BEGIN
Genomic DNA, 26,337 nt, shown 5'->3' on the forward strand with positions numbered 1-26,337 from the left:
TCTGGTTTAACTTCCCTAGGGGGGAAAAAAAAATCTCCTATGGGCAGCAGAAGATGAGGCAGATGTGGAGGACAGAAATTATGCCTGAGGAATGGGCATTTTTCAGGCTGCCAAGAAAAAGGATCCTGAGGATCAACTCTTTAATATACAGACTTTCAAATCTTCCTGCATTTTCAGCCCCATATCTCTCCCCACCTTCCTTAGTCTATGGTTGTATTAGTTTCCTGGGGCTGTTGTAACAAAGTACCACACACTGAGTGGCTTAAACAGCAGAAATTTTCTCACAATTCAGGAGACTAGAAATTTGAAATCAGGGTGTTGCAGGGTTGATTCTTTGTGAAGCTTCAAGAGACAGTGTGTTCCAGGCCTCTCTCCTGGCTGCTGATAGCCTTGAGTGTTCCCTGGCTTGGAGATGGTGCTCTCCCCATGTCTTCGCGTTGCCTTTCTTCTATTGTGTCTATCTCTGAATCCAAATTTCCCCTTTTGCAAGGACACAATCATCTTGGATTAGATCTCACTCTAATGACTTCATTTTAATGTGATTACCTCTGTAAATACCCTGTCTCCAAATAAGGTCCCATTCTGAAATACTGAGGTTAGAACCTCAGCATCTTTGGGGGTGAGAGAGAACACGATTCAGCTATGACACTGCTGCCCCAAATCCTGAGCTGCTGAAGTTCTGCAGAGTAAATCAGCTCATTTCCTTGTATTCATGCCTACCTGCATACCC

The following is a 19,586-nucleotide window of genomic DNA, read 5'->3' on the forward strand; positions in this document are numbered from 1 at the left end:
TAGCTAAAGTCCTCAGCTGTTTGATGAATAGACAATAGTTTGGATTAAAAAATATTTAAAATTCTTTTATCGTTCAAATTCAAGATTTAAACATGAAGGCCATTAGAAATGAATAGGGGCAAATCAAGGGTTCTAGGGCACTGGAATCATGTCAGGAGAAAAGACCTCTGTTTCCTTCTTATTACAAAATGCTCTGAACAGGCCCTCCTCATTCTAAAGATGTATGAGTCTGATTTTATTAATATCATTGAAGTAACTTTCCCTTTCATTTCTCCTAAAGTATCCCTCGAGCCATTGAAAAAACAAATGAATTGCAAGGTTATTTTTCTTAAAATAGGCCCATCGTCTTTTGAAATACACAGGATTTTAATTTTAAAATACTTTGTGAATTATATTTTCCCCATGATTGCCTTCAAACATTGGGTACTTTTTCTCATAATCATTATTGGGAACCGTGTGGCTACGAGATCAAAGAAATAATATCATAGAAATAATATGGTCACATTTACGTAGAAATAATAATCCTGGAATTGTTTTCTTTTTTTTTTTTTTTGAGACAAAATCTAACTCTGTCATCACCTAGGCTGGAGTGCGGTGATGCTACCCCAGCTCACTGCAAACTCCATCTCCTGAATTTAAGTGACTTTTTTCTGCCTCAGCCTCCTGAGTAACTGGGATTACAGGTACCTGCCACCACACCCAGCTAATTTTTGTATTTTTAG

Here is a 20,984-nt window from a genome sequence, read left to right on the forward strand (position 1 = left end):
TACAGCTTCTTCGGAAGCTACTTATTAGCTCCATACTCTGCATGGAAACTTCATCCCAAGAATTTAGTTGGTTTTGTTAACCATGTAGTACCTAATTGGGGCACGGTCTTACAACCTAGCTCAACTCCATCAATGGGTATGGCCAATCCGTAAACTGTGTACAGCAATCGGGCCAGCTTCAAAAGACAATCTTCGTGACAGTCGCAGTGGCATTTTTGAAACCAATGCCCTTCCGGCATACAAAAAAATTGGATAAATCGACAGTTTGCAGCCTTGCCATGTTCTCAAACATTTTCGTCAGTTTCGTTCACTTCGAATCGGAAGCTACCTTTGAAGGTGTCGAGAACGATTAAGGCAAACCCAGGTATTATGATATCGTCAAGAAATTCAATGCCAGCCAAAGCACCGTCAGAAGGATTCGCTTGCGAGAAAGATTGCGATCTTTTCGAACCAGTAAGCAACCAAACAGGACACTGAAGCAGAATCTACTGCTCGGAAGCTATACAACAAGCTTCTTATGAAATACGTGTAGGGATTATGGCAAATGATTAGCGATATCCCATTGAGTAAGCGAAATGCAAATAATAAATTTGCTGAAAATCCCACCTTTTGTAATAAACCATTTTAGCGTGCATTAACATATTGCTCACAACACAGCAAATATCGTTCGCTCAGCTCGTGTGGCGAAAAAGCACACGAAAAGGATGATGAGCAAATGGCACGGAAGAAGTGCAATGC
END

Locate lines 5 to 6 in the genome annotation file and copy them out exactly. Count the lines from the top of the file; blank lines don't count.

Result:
Here is a 20,984-nt window from a genome sequence, read left to right on the forward strand (position 1 = left end):
TACAGCTTCTTCGGAAGCTACTTATTAGCTCCATACTCTGCATGGAAACTTCATCCCAAGAATTTAGTTGGTTTTGTTAACCATGTAGTACCTAATTGGGGCACGGTCTTACAACCTAGCTCAACTCCATCAATGGGTATGGCCAATCCGTAAACTGTGTACAGCAATCGGGCCAGCTTCAAAAGACAATCTTCGTGACAGTCGCAGTGGCATTTTTGAAACCAATGCCCTTCCGGCATACAAAAAAATTGGATAAATCGACAGTTTGCAGCCTTGCCATGTTCTCAAACATTTTCGTCAGTTTCGTTCACTTCGAATCGGAAGCTACCTTTGAAGGTGTCGAGAACGATTAAGGCAAACCCAGGTATTATGATATCGTCAAGAAATTCAATGCCAGCCAAAGCACCGTCAGAAGGATTCGCTTGCGAGAAAGATTGCGATCTTTTCGAACCAGTAAGCAACCAAACAGGACACTGAAGCAGAATCTACTGCTCGGAAGCTATACAACAAGCTTCTTATGAAATACGTGTAGGGATTATGGCAAATGATTAGCGATATCCCATTGAGTAAGCGAAATGCAAATAATAAATTTGCTGAAAATCCCACCTTTTGTAATAAACCATTTTAGCGTGCATTAACATATTGCTCACAACACAGCAAATATCGTTCGCTCAGCTCGTGTGGCGAAAAAGCACACGAAAAGGATGATGAGCAAATGGCACGGAAGAAGTGCAATGC